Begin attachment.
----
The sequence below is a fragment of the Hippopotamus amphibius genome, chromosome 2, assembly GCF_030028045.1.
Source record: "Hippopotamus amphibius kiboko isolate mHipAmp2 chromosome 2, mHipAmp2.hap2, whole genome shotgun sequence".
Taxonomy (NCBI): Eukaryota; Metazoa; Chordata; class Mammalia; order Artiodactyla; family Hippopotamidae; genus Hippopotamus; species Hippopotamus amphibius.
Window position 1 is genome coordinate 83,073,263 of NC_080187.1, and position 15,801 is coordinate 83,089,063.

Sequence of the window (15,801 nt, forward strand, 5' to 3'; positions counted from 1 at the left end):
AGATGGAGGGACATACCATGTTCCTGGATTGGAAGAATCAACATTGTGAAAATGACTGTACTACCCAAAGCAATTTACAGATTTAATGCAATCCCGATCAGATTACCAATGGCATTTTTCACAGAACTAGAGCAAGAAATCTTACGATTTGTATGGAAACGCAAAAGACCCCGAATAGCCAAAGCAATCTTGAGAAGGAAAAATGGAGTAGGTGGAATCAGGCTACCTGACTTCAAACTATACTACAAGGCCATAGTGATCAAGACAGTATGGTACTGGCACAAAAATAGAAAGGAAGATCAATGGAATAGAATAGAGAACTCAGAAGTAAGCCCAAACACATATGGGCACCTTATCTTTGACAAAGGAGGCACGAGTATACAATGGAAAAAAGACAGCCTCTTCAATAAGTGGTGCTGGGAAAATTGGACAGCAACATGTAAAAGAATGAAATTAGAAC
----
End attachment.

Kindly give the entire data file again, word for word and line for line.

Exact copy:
The sequence below is a fragment of the Hippopotamus amphibius genome, chromosome 2, assembly GCF_030028045.1.
Source record: "Hippopotamus amphibius kiboko isolate mHipAmp2 chromosome 2, mHipAmp2.hap2, whole genome shotgun sequence".
Taxonomy (NCBI): Eukaryota; Metazoa; Chordata; class Mammalia; order Artiodactyla; family Hippopotamidae; genus Hippopotamus; species Hippopotamus amphibius.
Window position 1 is genome coordinate 83,073,263 of NC_080187.1, and position 15,801 is coordinate 83,089,063.

Sequence of the window (15,801 nt, forward strand, 5' to 3'; positions counted from 1 at the left end):
AGATGGAGGGACATACCATGTTCCTGGATTGGAAGAATCAACATTGTGAAAATGACTGTACTACCCAAAGCAATTTACAGATTTAATGCAATCCCGATCAGATTACCAATGGCATTTTTCACAGAACTAGAGCAAGAAATCTTACGATTTGTATGGAAACGCAAAAGACCCCGAATAGCCAAAGCAATCTTGAGAAGGAAAAATGGAGTAGGTGGAATCAGGCTACCTGACTTCAAACTATACTACAAGGCCATAGTGATCAAGACAGTATGGTACTGGCACAAAAATAGAAAGGAAGATCAATGGAATAGAATAGAGAACTCAGAAGTAAGCCCAAACACATATGGGCACCTTATCTTTGACAAAGGAGGCACGAGTATACAATGGAAAAAAGACAGCCTCTTCAATAAGTGGTGCTGGGAAAATTGGACAGCAACATGTAAAAGAATGAAATTAGAAC